Japan and Australia will jointly seek to reinforce assurances against the use of nuclear weapons on nonnuclear states at the upcoming Nuclear NonProliferation Treaty review conference, according to Foreign Minister Katsuya Okada.
Under a package of proposals on disarmament and nonproliferation, nuclear-armed states are called on to take, as soon as possible, such measures as providing “stronger negative security assurances” of not using atomic weapons against nonnuclear states that comply with the NPT.
“We will have discussions with other partner countries and do our utmost so that this package will be reflected in the final document of the NPT review conference,” Okada said Tuesday, referring to the key meeting in May in New York.
The NPT designates the U.S., Britain, China, France and Russia as nuclear-weapons states. They made statements in 1995 that they would give security assurances against the use of nuclear weapons to nonnuclear weapon states that are parties to the NPT.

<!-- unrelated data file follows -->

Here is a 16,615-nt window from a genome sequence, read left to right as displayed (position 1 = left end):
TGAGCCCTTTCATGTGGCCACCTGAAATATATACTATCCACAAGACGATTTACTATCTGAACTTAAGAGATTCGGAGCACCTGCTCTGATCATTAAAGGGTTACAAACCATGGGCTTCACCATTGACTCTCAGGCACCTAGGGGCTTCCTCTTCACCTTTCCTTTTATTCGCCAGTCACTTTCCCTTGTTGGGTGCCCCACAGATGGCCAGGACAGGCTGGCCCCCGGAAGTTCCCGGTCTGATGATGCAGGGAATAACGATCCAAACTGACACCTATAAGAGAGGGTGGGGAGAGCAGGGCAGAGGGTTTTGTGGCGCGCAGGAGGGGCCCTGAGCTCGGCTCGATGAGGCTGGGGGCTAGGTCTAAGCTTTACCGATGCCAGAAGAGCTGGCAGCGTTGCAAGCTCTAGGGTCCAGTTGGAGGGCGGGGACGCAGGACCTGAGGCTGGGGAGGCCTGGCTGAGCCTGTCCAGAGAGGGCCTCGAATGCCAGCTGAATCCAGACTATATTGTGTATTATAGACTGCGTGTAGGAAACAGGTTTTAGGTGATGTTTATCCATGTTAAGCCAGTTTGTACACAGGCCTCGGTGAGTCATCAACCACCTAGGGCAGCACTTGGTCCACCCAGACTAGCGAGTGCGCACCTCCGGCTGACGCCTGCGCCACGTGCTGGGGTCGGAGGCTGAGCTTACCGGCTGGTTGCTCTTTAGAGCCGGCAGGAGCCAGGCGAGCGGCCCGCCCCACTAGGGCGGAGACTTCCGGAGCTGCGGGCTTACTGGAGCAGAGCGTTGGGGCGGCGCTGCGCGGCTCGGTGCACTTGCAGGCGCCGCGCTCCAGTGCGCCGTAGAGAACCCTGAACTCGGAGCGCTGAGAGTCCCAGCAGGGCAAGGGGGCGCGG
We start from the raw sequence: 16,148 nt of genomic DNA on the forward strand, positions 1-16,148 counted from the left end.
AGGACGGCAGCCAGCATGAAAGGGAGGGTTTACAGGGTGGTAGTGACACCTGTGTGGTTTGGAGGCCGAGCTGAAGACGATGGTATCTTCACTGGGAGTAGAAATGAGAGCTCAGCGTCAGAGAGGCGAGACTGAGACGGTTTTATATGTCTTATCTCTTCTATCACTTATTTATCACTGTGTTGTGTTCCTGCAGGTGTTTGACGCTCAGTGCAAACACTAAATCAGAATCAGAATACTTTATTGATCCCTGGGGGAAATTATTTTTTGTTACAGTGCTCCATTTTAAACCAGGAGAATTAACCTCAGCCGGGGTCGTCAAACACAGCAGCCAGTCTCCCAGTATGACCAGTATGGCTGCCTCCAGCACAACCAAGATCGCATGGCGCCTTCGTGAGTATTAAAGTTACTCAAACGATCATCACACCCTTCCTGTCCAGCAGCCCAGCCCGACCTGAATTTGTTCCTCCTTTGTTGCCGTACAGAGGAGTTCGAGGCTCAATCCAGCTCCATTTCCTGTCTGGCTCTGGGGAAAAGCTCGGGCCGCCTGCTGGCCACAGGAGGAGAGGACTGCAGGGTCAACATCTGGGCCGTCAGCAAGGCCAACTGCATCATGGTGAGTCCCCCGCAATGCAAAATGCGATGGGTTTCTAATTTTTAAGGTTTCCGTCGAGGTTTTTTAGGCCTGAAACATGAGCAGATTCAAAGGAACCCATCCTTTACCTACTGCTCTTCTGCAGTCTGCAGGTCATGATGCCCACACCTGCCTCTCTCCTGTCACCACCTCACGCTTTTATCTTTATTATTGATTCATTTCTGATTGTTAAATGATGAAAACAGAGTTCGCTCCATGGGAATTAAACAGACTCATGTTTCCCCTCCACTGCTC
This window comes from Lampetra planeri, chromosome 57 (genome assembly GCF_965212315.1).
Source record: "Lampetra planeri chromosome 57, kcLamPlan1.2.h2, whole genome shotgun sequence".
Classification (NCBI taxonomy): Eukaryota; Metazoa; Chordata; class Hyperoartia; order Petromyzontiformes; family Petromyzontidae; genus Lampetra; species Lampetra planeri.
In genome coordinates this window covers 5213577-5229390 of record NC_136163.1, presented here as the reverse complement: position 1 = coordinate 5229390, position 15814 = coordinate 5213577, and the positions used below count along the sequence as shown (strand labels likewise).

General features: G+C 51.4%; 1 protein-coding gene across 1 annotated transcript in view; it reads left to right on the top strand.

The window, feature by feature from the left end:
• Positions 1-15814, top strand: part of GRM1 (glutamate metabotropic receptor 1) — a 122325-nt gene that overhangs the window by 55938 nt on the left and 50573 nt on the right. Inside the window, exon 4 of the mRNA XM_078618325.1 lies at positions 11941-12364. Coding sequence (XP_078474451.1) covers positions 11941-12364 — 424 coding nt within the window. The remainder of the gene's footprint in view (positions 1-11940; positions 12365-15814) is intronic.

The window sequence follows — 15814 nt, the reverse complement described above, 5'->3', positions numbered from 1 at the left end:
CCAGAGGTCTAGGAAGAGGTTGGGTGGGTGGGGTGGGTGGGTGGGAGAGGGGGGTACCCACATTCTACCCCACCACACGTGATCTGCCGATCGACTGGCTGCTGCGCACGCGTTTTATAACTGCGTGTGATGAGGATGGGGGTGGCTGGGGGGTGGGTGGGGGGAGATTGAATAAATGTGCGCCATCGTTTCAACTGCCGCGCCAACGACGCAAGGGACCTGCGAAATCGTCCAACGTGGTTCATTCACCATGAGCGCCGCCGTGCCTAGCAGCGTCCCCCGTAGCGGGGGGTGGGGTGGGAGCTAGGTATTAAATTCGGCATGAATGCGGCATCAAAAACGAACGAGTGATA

But the statements, except from China, left room for exceptions. Japan and Australia want the security assurances to be thoroughly implemented through their proposal, which they have titled the “New Package of Practical Nuclear Disarmament and Nonproliferation Measures.”
The package of 16 proposals also calls on all states possessing nuclear weapons to make an early commitment to reducing, or at least not increasing, their arsenals and to commit to reducing the role of nuclear weapons in their security strategies.
It emphasizes that countries that withdraw from the NPT should not be allowed to use nuclear materials or equipment for nonpeaceful purposes acquired while it was a party to the treaty.
Okada and Australian Foreign Minister Stephen Smith agreed during talks in February in Australia to work out the package.